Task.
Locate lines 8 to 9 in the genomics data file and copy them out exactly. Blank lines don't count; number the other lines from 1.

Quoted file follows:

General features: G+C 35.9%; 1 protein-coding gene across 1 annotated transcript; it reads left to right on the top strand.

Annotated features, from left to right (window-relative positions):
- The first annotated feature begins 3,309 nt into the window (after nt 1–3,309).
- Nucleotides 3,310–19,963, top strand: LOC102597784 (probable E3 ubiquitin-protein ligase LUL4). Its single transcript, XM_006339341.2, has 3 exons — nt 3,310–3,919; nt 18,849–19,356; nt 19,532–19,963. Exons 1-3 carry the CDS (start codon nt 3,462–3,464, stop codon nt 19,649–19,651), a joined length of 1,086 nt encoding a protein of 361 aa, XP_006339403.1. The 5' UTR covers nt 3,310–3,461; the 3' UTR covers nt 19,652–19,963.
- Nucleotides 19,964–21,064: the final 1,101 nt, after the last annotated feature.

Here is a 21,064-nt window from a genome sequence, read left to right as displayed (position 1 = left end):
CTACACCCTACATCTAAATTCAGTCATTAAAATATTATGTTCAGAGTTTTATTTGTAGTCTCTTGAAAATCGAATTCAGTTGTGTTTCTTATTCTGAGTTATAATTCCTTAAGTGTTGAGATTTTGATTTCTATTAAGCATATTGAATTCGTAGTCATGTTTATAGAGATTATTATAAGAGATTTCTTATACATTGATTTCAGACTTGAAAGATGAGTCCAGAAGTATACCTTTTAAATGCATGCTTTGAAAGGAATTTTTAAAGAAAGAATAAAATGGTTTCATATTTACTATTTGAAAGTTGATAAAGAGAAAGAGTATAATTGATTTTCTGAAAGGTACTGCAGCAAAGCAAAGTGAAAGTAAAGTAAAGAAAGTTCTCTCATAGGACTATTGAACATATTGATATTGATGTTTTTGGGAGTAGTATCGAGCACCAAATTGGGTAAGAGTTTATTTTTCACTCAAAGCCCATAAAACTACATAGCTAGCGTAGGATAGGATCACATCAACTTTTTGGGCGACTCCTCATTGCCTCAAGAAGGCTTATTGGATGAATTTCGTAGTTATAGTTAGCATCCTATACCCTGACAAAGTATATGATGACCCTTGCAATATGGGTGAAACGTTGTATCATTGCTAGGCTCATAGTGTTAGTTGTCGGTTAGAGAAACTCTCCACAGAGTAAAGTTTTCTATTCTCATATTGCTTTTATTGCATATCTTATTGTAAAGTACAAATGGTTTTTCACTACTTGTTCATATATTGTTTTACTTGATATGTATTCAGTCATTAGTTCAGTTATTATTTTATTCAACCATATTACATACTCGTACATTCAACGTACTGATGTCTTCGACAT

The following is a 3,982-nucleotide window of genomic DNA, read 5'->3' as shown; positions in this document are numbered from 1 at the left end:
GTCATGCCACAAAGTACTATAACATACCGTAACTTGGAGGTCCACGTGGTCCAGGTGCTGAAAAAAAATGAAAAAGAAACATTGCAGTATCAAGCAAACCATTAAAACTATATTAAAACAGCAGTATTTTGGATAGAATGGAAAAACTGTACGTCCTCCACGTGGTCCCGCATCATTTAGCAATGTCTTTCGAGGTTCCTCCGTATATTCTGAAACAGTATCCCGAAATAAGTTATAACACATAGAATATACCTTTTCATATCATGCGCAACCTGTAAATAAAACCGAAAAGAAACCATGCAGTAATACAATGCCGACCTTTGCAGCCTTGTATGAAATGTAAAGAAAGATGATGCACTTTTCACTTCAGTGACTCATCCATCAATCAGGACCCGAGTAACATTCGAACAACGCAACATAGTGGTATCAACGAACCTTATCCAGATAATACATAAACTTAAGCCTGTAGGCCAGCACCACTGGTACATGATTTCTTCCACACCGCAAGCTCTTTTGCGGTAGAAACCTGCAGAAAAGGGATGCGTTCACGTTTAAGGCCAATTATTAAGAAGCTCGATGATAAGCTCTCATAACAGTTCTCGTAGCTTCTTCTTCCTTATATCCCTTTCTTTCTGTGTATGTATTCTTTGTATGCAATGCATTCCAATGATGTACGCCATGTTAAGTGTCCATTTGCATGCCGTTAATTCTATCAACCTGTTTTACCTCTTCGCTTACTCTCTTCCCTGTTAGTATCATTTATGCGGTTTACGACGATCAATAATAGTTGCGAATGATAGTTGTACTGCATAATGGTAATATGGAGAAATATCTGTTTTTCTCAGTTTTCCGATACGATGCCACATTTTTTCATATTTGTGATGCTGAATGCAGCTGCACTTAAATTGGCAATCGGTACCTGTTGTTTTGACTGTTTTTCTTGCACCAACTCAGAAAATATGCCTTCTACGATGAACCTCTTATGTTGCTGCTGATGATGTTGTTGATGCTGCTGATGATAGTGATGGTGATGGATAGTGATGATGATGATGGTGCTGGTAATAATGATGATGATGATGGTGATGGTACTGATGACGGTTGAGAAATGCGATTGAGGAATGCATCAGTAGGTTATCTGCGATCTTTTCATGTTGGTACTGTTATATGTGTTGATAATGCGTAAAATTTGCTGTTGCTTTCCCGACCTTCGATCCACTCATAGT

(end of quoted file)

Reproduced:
The following is a 3,982-nucleotide window of genomic DNA, read 5'->3' as shown; positions in this document are numbered from 1 at the left end:
GTCATGCCACAAAGTACTATAACATACCGTAACTTGGAGGTCCACGTGGTCCAGGTGCTGAAAAAAAATGAAAAAGAAACATTGCAGTATCAAGCAAACCATTAAAACTATATTAAAACAGCAGTATTTTGGATAGAATGGAAAAACTGTACGTCCTCCACGTGGTCCCGCATCATTTAGCAATGTCTTTCGAGGTTCCTCCGTATATTCTGAAACAGTATCCCGAAATAAGTTATAACACATAGAATATACCTTTTCATATCATGCGCAACCTGTAAATAAAACCGAAAAGAAACCATGCAGTAATACAATGCCGACCTTTGCAGCCTTGTATGAAATGTAAAGAAAGATGATGCACTTTTCACTTCAGTGACTCATCCATCAATCAGGACCCGAGTAACATTCGAACAACGCAACATAGTGGTATCAACGAACCTTATCCAGATAATACATAAACTTAAGCCTGTAGGCCAGCACCACTGGTACATGATTTCTTCCACACCGCAAGCTCTTTTGCGGTAGAAACCTGCAGAAAAGGGATGCGTTCACGTTTAAGGCCAATTATTAAGAAGCTCGATGATAAGCTCTCATAACAGTTCTCGTAGCTTCTTCTTCCTTATATCCCTTTCTTTCTGTGTATGTATTCTTTGTATGCAATGCATTCCAATGATGTACGCCATGTTAAGTGTCCATTTGCATGCCGTTAATTCTATCAACCTGTTTTACCTCTTCGCTTACTCTCTTCCCTGTTAGTATCATTTATGCGGTTTACGACGATCAATAATAGTTGCGAATGATAGTTGTACTGCATAATGGTAATATGGAGAAATATCTGTTTTTCTCAGTTTTCCGATACGATGCCACATTTTTTCATATTTGTGATGCTGAATGCAGCTGCACTTAAATTGGCAATCGGTACCTGTTGTTTTGACTGTTTTTCTTGCACCAACTCAGAAAATATGCCTTCTACGATGAACCTCTTATGTTGCTGCTGATGATGTTGTTGATGCTGCTGATGATAGTGATGGTGATGGATAGTGATGATGATGATGGTGCTGGTAATAATGATGATGATGATGGTGATGGTACTGATGACGGTTGAGAAATGCGATTGAGGAATGCATCAGTAGGTTATCTGCGATCTTTTCATGTTGGTACTGTTATATGTGTTGATAATGCGTAAAATTTGCTGTTGCTTTCCCGACCTTCGATCCACTCATAGT